What was marketing called before 1900?

Google has a great little tool called Ngram that is fascinating and an incredibly underutilised resource. You simply provide one or more words and Ngram charts the number of times that those words appear in books throughout history (Google has scanned millions of books from libraries around the world).

Today, I put in Marketing and was surprised at the result.


It seems that the word “Marketing” has really only been in existence since around 1900 and it made me look for the reason why.

According to the sources I could find (and there is limited information on this subject), most business prior to the turn of the 20th century was conducted locally. Services were almost exclusively local – lawyers, bookkeepers, etc. And they reached their customers primarily through word of mouth or simply knocking on people’s doors to drum up business.

Products were sold almost exclusively by local shopkeepers (or catalogs) who had the responsibility for all promotion – most of which was “in store”. The manufacturers of these goods reached the local shopkeepers primarily through a direct sales force.

It seems that the economic mindset prior to 1900 was very much about supply. Prior to the industrial revolution, the ability to produce vast quantities of goods was constrained and so you produced what your customers could consume – nothing more (not without taking business away from someone else). But when the industrial revolution started, goods could be created in vast quantities which meant that manufacturers had to start thinking about demand. In order to create this demand, they needed to expand their customer base and reach new markets. This is how Advertising and shortly thereafter, Marketing, was born.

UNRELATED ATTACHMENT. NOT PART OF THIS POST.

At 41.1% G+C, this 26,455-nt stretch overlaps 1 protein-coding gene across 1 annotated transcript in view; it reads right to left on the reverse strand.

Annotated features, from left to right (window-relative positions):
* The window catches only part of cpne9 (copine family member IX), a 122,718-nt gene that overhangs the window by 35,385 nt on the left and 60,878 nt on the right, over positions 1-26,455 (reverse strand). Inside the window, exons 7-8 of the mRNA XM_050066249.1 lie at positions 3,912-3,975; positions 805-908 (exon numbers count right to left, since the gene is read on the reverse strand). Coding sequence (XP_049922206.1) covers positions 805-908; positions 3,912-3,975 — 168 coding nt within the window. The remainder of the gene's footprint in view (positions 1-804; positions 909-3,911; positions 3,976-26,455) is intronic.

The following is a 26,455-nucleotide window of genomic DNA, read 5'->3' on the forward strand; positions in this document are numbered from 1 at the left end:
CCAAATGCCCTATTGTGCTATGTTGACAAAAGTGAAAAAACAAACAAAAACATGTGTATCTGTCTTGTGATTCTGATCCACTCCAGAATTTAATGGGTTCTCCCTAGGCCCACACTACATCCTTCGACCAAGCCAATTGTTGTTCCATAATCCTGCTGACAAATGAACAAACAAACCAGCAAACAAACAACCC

Here’s an abbreviated timeline of marketing innovation (History of Marketing):

  • 1836: first paid advertising in a newspaper (in France)
  • 1839: posters on private property banned in London
  • 1864: earliest recorded use of the telegraph for mass unsolicited spam
  • 1867: earliest recorded billboard rentals
  • 1880s: early examples of trademarks as branding
  • 1905: the University of Pennsylvania offered a course in “The Marketing of Products”
  • 1908: Harvard Business School opens
  • 1922: radio advertising commences

I find it pretty amazing that an industry that is the backbone of business today is only a bit more than 100 years old. No wonder we’re still learning and that very few “first principles” exist.

Here’s some ngram charts for other marketing phrases that I would have thought have history such as Advertising, Posters, Billboards, etc.




Also, on a completely unrelated note… I also found it interesting using ngram to learn that the phrase “teenager” didn’t exist before 1950.



, , , ,

Comments are closed.